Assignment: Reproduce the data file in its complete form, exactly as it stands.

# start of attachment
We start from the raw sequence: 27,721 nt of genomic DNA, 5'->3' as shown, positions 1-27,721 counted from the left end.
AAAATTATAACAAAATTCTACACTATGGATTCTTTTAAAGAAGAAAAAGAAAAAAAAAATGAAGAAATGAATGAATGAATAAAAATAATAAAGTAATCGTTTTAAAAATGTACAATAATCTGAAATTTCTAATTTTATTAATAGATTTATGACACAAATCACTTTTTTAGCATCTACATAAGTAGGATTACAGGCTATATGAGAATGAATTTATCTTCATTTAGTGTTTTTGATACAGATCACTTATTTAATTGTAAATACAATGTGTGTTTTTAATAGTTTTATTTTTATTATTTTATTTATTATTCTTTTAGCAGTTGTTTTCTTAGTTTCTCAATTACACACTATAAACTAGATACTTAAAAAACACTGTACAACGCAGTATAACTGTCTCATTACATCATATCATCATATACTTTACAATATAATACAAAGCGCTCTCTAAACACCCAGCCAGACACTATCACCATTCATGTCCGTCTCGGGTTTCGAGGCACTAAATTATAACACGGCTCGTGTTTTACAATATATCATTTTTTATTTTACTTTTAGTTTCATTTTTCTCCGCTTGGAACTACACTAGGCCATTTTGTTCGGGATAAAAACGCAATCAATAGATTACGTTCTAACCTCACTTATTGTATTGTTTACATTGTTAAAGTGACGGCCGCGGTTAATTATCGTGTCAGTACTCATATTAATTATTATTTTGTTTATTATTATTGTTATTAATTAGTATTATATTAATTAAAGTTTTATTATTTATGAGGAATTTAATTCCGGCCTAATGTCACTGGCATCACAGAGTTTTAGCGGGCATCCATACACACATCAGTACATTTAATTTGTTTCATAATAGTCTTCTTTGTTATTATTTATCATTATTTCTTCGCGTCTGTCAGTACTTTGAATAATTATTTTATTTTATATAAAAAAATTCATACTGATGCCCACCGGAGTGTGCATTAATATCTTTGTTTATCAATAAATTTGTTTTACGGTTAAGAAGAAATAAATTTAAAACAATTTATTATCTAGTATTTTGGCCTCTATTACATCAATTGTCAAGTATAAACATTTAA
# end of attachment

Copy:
We start from the raw sequence: 27,721 nt of genomic DNA, 5'->3' as shown, positions 1-27,721 counted from the left end.
AAAATTATAACAAAATTCTACACTATGGATTCTTTTAAAGAAGAAAAAGAAAAAAAAAATGAAGAAATGAATGAATGAATAAAAATAATAAAGTAATCGTTTTAAAAATGTACAATAATCTGAAATTTCTAATTTTATTAATAGATTTATGACACAAATCACTTTTTTAGCATCTACATAAGTAGGATTACAGGCTATATGAGAATGAATTTATCTTCATTTAGTGTTTTTGATACAGATCACTTATTTAATTGTAAATACAATGTGTGTTTTTAATAGTTTTATTTTTATTATTTTATTTATTATTCTTTTAGCAGTTGTTTTCTTAGTTTCTCAATTACACACTATAAACTAGATACTTAAAAAACACTGTACAACGCAGTATAACTGTCTCATTACATCATATCATCATATACTTTACAATATAATACAAAGCGCTCTCTAAACACCCAGCCAGACACTATCACCATTCATGTCCGTCTCGGGTTTCGAGGCACTAAATTATAACACGGCTCGTGTTTTACAATATATCATTTTTTATTTTACTTTTAGTTTCATTTTTCTCCGCTTGGAACTACACTAGGCCATTTTGTTCGGGATAAAAACGCAATCAATAGATTACGTTCTAACCTCACTTATTGTATTGTTTACATTGTTAAAGTGACGGCCGCGGTTAATTATCGTGTCAGTACTCATATTAATTATTATTTTGTTTATTATTATTGTTATTAATTAGTATTATATTAATTAAAGTTTTATTATTTATGAGGAATTTAATTCCGGCCTAATGTCACTGGCATCACAGAGTTTTAGCGGGCATCCATACACACATCAGTACATTTAATTTGTTTCATAATAGTCTTCTTTGTTATTATTTATCATTATTTCTTCGCGTCTGTCAGTACTTTGAATAATTATTTTATTTTATATAAAAAAATTCATACTGATGCCCACCGGAGTGTGCATTAATATCTTTGTTTATCAATAAATTTGTTTTACGGTTAAGAAGAAATAAATTTAAAACAATTTATTATCTAGTATTTTGGCCTCTATTACATCAATTGTCAAGTATAAACATTTAA